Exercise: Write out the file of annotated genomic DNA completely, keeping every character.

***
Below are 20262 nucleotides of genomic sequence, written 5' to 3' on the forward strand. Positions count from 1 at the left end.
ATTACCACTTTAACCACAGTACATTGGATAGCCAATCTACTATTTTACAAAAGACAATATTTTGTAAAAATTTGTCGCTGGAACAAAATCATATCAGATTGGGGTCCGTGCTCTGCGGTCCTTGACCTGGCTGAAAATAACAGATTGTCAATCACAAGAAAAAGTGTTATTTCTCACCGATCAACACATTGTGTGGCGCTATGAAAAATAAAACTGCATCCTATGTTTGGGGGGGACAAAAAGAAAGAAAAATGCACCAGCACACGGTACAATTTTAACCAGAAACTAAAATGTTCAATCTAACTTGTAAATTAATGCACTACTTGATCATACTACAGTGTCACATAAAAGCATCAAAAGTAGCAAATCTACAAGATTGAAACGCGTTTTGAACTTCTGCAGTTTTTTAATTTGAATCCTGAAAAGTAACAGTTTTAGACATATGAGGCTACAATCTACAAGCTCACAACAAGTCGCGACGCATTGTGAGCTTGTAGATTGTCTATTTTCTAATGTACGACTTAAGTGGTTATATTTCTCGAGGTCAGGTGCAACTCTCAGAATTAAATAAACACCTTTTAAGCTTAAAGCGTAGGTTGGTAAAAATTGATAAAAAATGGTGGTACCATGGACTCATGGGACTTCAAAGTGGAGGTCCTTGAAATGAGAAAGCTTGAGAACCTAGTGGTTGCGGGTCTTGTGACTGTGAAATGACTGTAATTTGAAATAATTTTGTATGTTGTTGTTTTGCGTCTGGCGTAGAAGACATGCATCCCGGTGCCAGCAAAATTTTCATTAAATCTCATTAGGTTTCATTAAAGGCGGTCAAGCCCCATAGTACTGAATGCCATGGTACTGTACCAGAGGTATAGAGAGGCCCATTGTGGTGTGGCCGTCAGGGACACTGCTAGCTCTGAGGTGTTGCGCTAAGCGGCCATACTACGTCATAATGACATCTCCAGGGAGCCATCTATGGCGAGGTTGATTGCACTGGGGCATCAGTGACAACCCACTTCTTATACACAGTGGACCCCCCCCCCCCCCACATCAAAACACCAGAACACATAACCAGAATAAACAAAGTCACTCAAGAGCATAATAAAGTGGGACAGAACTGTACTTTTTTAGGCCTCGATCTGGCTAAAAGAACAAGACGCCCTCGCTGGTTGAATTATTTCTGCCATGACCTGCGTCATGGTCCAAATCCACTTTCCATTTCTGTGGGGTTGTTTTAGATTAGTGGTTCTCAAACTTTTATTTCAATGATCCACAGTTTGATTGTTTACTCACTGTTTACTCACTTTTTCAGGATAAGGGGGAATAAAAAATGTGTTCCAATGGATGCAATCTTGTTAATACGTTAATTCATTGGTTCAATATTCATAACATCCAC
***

Below are 20262 nucleotides of genomic sequence, written 5' to 3' on the forward strand. Positions count from 1 at the left end.
ATTACCACTTTAACCACAGTACATTGGATAGCCAATCTACTATTTTACAAAAGACAATATTTTGTAAAAATTTGTCGCTGGAACAAAATCATATCAGATTGGGGTCCGTGCTCTGCGGTCCTTGACCTGGCTGAAAATAACAGATTGTCAATCACAAGAAAAAGTGTTATTTCTCACCGATCAACACATTGTGTGGCGCTATGAAAAATAAAACTGCATCCTATGTTTGGGGGGGACAAAAAGAAAGAAAAATGCACCAGCACACGGTACAATTTTAACCAGAAACTAAAATGTTCAATCTAACTTGTAAATTAATGCACTACTTGATCATACTACAGTGTCACATAAAAGCATCAAAAGTAGCAAATCTACAAGATTGAAACGCGTTTTGAACTTCTGCAGTTTTTTAATTTGAATCCTGAAAAGTAACAGTTTTAGACATATGAGGCTACAATCTACAAGCTCACAACAAGTCGCGACGCATTGTGAGCTTGTAGATTGTCTATTTTCTAATGTACGACTTAAGTGGTTATATTTCTCGAGGTCAGGTGCAACTCTCAGAATTAAATAAACACCTTTTAAGCTTAAAGCGTAGGTTGGTAAAAATTGATAAAAAATGGTGGTACCATGGACTCATGGGACTTCAAAGTGGAGGTCCTTGAAATGAGAAAGCTTGAGAACCTAGTGGTTGCGGGTCTTGTGACTGTGAAATGACTGTAATTTGAAATAATTTTGTATGTTGTTGTTTTGCGTCTGGCGTAGAAGACATGCATCCCGGTGCCAGCAAAATTTTCATTAAATCTCATTAGGTTTCATTAAAGGCGGTCAAGCCCCATAGTACTGAATGCCATGGTACTGTACCAGAGGTATAGAGAGGCCCATTGTGGTGTGGCCGTCAGGGACACTGCTAGCTCTGAGGTGTTGCGCTAAGCGGCCATACTACGTCATAATGACATCTCCAGGGAGCCATCTATGGCGAGGTTGATTGCACTGGGGCATCAGTGACAACCCACTTCTTATACACAGTGGACCCCCCCCCCCCCCACATCAAAACACCAGAACACATAACCAGAATAAACAAAGTCACTCAAGAGCATAATAAAGTGGGACAGAACTGTACTTTTTTAGGCCTCGATCTGGCTAAAAGAACAAGACGCCCTCGCTGGTTGAATTATTTCTGCCATGACCTGCGTCATGGTCCAAATCCACTTTCCATTTCTGTGGGGTTGTTTTAGATTAGTGGTTCTCAAACTTTTATTTCAATGATCCACAGTTTGATTGTTTACTCACTGTTTACTCACTTTTTCAGGATAAGGGGGAATAAAAAATGTGTTCCAATGGATGCAATCTTGTTAATACGTTAATTCATTGGTTCAATATTCATAACATCCAC